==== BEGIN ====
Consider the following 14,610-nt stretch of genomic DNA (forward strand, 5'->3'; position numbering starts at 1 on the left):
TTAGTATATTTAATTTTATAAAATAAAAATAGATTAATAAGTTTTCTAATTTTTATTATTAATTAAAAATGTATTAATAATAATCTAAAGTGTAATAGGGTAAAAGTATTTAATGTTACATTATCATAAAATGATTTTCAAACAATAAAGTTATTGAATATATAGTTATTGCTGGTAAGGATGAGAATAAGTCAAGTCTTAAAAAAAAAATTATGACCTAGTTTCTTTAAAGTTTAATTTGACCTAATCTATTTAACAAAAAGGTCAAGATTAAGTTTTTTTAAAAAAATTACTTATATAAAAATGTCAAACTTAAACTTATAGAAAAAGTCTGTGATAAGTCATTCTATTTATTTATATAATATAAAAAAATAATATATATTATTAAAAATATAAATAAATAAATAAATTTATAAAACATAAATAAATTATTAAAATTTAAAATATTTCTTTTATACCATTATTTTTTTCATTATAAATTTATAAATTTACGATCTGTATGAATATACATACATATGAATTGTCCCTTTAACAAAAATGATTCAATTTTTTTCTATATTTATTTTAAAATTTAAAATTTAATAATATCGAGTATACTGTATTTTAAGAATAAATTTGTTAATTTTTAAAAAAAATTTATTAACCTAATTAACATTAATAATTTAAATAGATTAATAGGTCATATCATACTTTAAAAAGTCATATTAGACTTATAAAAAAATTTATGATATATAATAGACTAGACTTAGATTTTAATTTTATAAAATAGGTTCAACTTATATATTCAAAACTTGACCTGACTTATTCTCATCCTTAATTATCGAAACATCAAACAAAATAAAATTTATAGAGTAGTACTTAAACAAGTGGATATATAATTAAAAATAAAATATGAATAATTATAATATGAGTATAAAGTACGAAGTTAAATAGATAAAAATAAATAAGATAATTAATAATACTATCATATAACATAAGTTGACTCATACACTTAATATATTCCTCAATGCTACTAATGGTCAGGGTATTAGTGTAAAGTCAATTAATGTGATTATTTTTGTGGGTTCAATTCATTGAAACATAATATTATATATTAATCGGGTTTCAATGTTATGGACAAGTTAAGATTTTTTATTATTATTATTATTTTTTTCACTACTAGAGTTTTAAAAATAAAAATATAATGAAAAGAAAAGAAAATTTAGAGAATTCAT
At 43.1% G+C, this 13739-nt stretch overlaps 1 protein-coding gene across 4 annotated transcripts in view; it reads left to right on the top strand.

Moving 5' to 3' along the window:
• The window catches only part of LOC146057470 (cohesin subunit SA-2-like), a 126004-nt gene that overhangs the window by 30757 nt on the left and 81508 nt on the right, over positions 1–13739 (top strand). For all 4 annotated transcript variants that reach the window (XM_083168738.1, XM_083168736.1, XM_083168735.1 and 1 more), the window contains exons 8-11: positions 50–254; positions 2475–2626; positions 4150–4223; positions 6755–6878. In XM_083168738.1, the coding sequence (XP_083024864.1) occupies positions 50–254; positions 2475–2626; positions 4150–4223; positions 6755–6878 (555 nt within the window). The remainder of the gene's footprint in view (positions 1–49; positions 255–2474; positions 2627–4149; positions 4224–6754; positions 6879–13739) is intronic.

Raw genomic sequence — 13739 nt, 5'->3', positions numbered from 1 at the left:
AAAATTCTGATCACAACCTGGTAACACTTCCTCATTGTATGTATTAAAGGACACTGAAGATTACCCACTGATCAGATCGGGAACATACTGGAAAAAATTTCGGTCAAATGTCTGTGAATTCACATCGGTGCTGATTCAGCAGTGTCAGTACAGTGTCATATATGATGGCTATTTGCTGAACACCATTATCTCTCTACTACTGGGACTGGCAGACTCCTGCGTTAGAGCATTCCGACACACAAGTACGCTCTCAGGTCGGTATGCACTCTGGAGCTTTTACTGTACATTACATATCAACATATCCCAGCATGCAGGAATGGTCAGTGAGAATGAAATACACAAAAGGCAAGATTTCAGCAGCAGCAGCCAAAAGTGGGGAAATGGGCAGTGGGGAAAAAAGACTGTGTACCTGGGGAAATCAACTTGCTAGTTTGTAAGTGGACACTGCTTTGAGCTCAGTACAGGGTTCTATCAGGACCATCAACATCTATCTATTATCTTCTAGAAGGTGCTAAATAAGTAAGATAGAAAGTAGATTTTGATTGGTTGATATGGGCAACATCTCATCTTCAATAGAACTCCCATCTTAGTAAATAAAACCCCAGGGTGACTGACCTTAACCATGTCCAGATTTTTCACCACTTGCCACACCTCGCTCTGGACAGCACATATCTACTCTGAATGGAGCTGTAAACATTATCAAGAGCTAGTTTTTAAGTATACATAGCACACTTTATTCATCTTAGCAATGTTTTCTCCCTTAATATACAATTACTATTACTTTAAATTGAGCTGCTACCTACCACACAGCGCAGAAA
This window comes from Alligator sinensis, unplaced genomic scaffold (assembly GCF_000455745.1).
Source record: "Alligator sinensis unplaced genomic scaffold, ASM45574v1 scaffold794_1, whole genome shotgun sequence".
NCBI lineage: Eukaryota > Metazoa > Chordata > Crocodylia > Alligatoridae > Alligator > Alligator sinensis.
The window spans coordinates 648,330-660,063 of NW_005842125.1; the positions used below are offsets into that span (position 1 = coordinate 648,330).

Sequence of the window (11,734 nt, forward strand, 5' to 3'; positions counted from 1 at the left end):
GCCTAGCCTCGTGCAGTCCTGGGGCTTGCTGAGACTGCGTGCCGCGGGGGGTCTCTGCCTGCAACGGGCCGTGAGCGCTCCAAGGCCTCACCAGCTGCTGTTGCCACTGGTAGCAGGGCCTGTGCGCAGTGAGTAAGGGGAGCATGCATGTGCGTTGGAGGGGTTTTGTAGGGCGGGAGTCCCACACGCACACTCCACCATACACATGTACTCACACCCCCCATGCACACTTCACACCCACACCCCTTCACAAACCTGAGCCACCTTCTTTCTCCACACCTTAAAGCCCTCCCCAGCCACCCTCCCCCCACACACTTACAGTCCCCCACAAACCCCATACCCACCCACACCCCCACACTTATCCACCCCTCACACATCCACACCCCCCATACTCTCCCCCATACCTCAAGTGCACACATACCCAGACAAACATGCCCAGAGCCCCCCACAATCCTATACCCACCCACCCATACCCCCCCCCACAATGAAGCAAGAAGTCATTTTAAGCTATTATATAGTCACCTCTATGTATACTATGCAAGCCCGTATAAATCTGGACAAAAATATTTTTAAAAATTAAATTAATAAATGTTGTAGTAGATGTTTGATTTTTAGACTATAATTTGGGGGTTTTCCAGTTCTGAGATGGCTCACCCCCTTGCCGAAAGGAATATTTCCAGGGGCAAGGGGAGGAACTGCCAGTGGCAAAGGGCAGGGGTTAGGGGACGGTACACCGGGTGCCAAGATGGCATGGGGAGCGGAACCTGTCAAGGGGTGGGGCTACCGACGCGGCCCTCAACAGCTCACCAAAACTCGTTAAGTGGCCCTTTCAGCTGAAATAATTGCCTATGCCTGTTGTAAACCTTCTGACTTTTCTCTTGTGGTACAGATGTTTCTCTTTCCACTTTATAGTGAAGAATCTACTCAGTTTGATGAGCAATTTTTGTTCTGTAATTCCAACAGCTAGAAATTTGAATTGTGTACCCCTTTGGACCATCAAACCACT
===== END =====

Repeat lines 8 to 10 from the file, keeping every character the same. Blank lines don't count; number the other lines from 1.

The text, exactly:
This window comes from Alligator sinensis, unplaced genomic scaffold (assembly GCF_000455745.1).
Source record: "Alligator sinensis unplaced genomic scaffold, ASM45574v1 scaffold794_1, whole genome shotgun sequence".
NCBI lineage: Eukaryota > Metazoa > Chordata > Crocodylia > Alligatoridae > Alligator > Alligator sinensis.